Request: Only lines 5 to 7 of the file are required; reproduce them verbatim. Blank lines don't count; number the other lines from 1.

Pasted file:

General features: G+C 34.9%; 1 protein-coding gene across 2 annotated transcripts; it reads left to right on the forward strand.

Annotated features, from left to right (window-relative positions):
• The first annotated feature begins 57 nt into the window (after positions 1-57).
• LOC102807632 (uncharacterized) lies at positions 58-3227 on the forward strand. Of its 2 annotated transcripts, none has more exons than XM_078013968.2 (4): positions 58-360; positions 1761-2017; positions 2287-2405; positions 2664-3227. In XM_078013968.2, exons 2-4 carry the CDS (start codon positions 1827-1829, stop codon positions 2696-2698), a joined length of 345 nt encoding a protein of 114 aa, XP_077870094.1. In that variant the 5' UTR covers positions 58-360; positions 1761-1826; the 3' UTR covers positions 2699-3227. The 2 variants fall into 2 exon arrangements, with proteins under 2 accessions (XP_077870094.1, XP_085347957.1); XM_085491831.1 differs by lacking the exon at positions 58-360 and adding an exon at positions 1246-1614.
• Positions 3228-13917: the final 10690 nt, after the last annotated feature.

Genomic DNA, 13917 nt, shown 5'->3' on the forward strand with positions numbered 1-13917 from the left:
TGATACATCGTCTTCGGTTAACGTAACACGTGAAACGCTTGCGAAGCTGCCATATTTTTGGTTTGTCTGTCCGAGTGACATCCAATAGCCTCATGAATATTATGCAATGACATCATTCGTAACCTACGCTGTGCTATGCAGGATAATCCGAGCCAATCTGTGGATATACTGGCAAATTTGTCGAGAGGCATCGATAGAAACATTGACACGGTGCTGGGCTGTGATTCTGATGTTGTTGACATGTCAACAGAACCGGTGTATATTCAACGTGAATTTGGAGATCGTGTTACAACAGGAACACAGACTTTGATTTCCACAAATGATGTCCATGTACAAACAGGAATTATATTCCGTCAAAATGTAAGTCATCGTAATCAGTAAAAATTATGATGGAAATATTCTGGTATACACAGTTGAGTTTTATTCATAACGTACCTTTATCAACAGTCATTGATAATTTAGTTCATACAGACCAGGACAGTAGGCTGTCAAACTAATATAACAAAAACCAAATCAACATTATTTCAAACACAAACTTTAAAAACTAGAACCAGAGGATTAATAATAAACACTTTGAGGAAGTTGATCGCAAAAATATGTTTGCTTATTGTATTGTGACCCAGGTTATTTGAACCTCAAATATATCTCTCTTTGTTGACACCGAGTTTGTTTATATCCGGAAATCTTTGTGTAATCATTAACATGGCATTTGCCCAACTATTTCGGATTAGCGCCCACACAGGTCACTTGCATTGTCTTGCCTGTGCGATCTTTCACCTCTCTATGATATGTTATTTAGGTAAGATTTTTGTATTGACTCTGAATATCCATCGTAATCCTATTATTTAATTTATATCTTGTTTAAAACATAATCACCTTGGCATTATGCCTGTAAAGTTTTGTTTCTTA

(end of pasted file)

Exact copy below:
• Positions 3228-13917: the final 10690 nt, after the last annotated feature.

Genomic DNA, 13917 nt, shown 5'->3' on the forward strand with positions numbered 1-13917 from the left:
TGATACATCGTCTTCGGTTAACGTAACACGTGAAACGCTTGCGAAGCTGCCATATTTTTGGTTTGTCTGTCCGAGTGACATCCAATAGCCTCATGAATATTATGCAATGACATCATTCGTAACCTACGCTGTGCTATGCAGGATAATCCGAGCCAATCTGTGGATATACTGGCAAATTTGTCGAGAGGCATCGATAGAAACATTGACACGGTGCTGGGCTGTGATTCTGATGTTGTTGACATGTCAACAGAACCGGTGTATATTCAACGTGAATTTGGAGATCGTGTTACAACAGGAACACAGACTTTGATTTCCACAAATGATGTCCATGTACAAACAGGAATTATATTCCGTCAAAATGTAAGTCATCGTAATCAGTAAAAATTATGATGGAAATATTCTGGTATACACAGTTGAGTTTTATTCATAACGTACCTTTATCAACAGTCATTGATAATTTAGTTCATACAGACCAGGACAGTAGGCTGTCAAACTAATATAACAAAAACCAAATCAACATTATTTCAAACACAAACTTTAAAAACTAGAACCAGAGGATTAATAATAAACACTTTGAGGAAGTTGATCGCAAAAATATGTTTGCTTATTGTATTGTGACCCAGGTTATTTGAACCTCAAATATATCTCTCTTTGTTGACACCGAGTTTGTTTATATCCGGAAATCTTTGTGTAATCATTAACATGGCATTTGCCCAACTATTTCGGATTAGCGCCCACACAGGTCACTTGCATTGTCTTGCCTGTGCGATCTTTCACCTCTCTATGATATGTTATTTAGGTAAGATTTTTGTATTGACTCTGAATATCCATCGTAATCCTATTATTTAATTTATATCTTGTTTAAAACATAATCACCTTGGCATTATGCCTGTAAAGTTTTGTTTCTTA